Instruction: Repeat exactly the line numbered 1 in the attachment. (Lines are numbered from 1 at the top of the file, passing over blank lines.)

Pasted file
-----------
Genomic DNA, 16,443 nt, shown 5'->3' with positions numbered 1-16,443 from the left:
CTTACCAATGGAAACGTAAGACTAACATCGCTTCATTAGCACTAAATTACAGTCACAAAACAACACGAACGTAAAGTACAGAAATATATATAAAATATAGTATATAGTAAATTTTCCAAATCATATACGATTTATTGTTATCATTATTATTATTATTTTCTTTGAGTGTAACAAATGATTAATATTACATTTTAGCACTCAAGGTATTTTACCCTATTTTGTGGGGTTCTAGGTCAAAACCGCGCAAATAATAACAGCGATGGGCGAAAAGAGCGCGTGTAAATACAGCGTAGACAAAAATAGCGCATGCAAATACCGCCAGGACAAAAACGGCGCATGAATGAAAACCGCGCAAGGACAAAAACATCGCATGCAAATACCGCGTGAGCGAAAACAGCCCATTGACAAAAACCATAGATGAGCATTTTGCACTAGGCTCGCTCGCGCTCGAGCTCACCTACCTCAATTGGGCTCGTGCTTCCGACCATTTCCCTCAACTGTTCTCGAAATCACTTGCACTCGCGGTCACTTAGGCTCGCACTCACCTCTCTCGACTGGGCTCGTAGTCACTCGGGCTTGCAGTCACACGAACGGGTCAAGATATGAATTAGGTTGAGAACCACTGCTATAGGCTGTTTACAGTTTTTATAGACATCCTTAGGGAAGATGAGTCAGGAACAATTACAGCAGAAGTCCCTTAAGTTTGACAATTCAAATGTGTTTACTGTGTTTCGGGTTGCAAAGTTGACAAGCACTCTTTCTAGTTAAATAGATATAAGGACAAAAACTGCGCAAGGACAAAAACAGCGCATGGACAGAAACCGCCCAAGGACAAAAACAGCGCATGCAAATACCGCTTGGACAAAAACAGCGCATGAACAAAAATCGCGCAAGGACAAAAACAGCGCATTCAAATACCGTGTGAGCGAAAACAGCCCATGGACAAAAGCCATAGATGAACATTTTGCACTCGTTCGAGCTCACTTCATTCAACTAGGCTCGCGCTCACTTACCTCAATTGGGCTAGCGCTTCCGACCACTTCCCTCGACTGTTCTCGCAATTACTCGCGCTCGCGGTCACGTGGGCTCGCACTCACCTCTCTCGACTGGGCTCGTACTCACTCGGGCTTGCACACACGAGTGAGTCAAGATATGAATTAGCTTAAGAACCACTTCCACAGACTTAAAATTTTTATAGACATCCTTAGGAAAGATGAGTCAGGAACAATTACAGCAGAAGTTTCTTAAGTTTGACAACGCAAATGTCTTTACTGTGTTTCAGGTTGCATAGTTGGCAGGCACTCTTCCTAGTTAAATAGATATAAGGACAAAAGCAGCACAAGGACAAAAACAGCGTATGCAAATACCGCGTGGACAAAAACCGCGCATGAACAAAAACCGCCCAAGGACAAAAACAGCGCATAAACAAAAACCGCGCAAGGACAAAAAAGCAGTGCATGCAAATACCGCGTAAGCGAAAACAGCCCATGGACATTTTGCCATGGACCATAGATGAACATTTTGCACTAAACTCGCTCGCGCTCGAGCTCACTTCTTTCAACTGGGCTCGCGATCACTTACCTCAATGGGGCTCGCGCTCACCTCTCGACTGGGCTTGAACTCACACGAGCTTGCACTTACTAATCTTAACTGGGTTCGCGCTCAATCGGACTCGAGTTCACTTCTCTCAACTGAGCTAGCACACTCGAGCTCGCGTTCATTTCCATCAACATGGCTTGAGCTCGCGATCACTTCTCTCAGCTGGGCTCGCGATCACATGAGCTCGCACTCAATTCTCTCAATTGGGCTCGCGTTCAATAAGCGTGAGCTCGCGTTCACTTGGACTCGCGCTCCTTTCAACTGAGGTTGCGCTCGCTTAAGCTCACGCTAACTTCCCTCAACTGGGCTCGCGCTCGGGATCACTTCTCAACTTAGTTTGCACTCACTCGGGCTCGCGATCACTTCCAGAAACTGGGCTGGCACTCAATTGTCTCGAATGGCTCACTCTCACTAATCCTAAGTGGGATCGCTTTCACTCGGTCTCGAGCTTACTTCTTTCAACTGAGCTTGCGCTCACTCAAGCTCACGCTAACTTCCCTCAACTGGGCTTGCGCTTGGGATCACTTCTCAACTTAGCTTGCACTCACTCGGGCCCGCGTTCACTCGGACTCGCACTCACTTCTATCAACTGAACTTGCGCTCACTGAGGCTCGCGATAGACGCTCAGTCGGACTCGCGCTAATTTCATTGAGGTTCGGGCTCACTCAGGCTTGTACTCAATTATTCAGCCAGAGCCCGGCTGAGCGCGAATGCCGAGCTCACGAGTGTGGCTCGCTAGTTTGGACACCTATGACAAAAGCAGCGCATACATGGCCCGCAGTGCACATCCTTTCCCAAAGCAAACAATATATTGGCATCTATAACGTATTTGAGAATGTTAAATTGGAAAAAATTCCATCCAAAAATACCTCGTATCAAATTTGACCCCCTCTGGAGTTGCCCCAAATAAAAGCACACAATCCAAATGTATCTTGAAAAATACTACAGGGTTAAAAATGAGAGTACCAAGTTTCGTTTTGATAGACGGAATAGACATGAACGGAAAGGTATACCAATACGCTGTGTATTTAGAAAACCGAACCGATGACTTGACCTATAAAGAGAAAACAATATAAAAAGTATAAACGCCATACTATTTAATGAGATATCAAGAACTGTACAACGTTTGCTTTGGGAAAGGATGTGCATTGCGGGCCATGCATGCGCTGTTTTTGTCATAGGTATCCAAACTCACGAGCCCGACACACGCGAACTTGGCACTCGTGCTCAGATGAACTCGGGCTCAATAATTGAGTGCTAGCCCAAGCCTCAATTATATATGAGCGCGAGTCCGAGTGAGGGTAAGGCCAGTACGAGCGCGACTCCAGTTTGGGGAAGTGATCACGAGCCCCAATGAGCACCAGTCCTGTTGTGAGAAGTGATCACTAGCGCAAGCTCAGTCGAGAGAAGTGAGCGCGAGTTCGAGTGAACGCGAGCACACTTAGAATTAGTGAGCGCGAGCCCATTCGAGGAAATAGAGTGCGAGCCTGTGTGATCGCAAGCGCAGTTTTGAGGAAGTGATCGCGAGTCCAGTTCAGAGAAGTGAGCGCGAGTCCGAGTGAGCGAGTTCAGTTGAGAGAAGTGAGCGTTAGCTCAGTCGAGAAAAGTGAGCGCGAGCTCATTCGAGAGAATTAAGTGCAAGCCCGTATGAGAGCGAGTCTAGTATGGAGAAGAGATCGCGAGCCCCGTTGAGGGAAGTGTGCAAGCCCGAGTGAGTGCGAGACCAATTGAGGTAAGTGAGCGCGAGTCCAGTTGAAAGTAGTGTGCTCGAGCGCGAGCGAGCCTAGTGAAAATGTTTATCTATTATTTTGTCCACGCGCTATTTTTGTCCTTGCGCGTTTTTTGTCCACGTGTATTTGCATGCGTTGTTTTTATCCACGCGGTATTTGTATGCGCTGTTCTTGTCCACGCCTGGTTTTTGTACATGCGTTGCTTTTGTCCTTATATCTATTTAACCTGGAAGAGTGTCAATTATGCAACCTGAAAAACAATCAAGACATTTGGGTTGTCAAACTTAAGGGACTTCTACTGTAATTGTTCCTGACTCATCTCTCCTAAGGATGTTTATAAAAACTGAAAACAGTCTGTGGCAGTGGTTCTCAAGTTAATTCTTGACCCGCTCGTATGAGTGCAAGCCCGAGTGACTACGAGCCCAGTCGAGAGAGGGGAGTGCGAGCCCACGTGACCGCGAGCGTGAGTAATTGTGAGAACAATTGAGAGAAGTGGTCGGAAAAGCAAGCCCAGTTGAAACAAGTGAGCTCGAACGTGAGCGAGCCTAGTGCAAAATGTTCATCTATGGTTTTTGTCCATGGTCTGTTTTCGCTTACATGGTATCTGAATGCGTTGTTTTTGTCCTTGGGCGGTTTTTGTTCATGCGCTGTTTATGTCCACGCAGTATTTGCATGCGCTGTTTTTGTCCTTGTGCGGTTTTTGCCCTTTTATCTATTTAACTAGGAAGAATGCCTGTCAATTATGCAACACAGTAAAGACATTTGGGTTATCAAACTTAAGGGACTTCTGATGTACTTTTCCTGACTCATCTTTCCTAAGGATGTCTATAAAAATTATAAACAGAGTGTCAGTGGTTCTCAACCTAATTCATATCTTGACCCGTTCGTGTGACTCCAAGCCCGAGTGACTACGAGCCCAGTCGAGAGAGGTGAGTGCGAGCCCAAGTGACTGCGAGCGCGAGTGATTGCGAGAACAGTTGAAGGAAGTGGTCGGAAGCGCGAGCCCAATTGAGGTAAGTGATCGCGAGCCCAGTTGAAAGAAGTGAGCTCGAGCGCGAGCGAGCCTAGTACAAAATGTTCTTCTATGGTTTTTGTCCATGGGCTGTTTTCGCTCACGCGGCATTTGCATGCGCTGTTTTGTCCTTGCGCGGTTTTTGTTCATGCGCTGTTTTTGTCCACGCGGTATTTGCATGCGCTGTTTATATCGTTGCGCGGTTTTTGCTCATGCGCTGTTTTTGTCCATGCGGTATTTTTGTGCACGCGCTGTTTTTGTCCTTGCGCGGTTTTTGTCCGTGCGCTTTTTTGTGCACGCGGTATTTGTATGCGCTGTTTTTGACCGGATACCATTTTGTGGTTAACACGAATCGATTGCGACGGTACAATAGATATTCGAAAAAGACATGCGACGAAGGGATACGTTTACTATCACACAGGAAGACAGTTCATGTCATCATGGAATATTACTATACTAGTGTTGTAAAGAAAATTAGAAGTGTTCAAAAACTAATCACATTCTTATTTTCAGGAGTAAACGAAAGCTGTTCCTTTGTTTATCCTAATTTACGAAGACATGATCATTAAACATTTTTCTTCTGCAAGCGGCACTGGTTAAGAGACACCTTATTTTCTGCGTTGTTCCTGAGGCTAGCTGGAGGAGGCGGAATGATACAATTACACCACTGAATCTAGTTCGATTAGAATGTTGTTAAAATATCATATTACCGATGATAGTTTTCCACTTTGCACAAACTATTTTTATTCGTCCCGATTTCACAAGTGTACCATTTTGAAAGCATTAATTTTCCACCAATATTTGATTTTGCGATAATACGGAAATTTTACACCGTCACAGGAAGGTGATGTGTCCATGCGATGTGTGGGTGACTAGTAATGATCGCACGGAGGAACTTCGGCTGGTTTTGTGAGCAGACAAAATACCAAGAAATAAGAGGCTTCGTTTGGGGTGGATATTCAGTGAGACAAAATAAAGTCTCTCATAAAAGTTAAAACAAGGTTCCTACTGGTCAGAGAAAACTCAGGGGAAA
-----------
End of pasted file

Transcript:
Genomic DNA, 16,443 nt, shown 5'->3' with positions numbered 1-16,443 from the left: